I started the "weekend", which started on Thursday, with a public event unrelated to the Honorary Degree Recipients Symposium. It was a talk about creating technology for social change, or how to make change by creating and sharing media, by MIT's Ethan Zuckerman. He mentioned, among many good points he made, Christopher Hayer's distinction between institutionalists and insurrectionists, with institutionalists believing that institutions are reformable and insurrectionists arguing that we need to fundamentally question those institutions. It is hard to motivate young people to vote if they identify as insurrectionists precisely because they don't trust institutions. Protest becomes a hard sell too. Zuckerman mentioned the book Twitter and Tear Gas: The Power and Fragility of Networked Protest by Zeynep Tufekci. Zuckerman also talked about laws, software code, social norms and markets as effective tools for social change. An example of norms was the "Black Lives Matter" movement and which type of photographs were at first selected by the media to depict Michael Brown. A fascinating part of Zuckerman's talk focused on "landscape mappers", visual tools to highlight what communities and media outlets were talking about. For instance, he had a slide about Ebola as a political issue, "Obama's fault", etc, and CDC was unwilling to talk about quarantine but it turned out to be central to the conversation. Another tidbit was that Zuckerman explained that people who think there's a link between autism and vaccines are very interested in science, but it turns out that they do science very badly. 

The next event I attended was the "Ice Fishing for Neutrinos" talk by UW-Madison Professor Francis Halzen, who received a Honorary Doctorate from SMU during Commencement Weekend. I loved this talk because Halzen made such an excellent presentation tailored to a lay audience that I could follow all the key concepts and understand why the work was important, although obviously the physics completely eluded me. I took a lot of notes but I'll spare myself the embarrassment of posting something wrong if I misread what I wrote, so I'll just say the idea is to create reactions in ultra-pure ice - the kind of ice that exists at the Amundsen Scott South Pole station - rather than water to observe neutrinos, which can't be seen directly and have no charge. The only way to "see" them is to have them crash into the nucleus of an atom to initiate a reaction. The IceCube experiment was awarded PhysicsWorld's "Breakthrough of the Year 2013", after the researchers published in Science the first evidence for a very high-energy astrophysical neutrino flux. Funnily enough, Halzen was hosted by two SMU profs with whom I share a good friend (no Texas connection), and we had only met in person earlier that same week.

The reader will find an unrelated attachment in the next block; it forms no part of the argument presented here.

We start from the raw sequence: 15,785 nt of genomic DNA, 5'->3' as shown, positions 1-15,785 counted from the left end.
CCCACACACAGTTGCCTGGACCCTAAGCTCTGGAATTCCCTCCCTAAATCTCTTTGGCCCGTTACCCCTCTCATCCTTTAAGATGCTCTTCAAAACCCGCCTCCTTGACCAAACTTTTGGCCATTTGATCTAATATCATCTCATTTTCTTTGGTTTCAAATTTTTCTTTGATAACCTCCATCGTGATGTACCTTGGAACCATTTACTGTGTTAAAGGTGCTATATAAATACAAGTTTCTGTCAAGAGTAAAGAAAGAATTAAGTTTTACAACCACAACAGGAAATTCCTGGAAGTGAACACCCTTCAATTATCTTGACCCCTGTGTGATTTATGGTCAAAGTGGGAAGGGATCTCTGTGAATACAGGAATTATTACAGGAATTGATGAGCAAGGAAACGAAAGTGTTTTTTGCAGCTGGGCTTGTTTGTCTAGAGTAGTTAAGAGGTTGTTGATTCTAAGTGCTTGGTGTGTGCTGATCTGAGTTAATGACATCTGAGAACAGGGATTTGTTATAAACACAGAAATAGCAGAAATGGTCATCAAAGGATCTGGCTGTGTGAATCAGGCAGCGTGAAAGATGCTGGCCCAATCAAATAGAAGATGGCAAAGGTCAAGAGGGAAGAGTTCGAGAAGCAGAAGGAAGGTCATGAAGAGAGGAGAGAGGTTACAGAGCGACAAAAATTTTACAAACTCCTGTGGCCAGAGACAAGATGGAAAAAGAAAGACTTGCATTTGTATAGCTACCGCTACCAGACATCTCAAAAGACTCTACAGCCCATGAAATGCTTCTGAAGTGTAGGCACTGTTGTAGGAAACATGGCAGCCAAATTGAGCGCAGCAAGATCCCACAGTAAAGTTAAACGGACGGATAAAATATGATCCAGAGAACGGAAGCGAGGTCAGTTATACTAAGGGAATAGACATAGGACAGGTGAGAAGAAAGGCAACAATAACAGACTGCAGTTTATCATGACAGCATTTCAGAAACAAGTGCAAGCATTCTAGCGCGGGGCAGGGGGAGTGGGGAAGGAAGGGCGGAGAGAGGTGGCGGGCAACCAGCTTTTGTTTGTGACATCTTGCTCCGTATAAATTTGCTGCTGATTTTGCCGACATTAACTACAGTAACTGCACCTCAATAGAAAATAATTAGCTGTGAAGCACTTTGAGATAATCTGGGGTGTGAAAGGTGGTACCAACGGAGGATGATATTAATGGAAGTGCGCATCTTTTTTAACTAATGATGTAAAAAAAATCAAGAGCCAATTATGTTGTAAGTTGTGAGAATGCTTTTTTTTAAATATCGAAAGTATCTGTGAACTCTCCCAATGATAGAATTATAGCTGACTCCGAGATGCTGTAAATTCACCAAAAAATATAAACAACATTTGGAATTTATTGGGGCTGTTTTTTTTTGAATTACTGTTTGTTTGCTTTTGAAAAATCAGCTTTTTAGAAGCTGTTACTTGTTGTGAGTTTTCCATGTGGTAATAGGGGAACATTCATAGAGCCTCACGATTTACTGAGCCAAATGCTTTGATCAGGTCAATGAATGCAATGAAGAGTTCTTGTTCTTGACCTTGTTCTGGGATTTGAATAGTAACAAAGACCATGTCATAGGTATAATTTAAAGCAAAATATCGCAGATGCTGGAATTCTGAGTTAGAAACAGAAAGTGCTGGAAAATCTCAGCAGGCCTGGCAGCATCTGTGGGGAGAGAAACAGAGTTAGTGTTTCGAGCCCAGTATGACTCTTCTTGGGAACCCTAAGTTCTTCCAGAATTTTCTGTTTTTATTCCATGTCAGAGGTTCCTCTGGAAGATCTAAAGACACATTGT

The next day, I went to the Q&A with Dallas philanthropy powerhouse Nancy Nasher, who also received a Honorary Doctorate from SMU that weekend. She is well known locally for the Nasher Sculpture Center, which was started by her parents and helped revitalize the Dallas arts district (she is also known nationally for her philanthropy to the Nasher Museum of Art at Duke University), and she is a co-owner of NorthPark Center, one of the largest malls in America. She worked on it as a lawyer in the late 1970s, writing and negotiating leases. In the mid-1990s, Nasher and her husband acquired NorthPark and then the ground lease, and then they planned and oversaw the extension of the center. It is the 4th highest-grossing shopping center in the U.S. and the 2nd tourist attraction in Texas (1st in North Texas). What I love most about NorthPark Center is the abundance of top quality art on display in the public spaces. NorthPark is also a performing arts venue with 300 performing groups per year, including 200 in the 5 weeks between Thanksgiving and New Year. Nasher has been deliberate in her intent to use NorthPark as a venue to support performing arts organizations vital to Texas. 

In her opinion, the most pressing need in Dallas for arts is that Dallas needs more corporate support. Arts education is also vitally important, and needs more funding too. NorthPark has also launched "50 days of giving", about giving back to 50 nonprofits in the Dallas area. It also has a program where it provides transportation from Uplift schools to NorthPark to teach schoolteachers more about arts education, and help teachers decide how best to teach the material. She also mentioned the Business Council for the Arts, which was launched by her father and which develops support for the arts from business.

Nasher also talked about her career path - at Princeton she wanted to be a Russian literature major (I would've wanted to be one too!), was an English major, took a lot of courses in art history, her father suggested she would be a good lawyer, which is how she went to Duke for law school, where she was one of only 20 women, out of a class of 125. She was also in one of the first classes of women at Princeton. She interned at a law firm that put her on the NorthPark project from day one. Later that firm offered her a job. She only stopped when her mother became very ill and she went into business to help. Nancy Nasher is a very inspiring figure in Dallas and in hindsight, it stuns me that SMU didn't give her a Honorary Doctorate a long time ago. One thing I love about Dallas is how the most successful people so generously give back to the communities where they grew up. 

I can't wait to hear who next year's Commencement speaker and Honorary Degree recipients are going to be!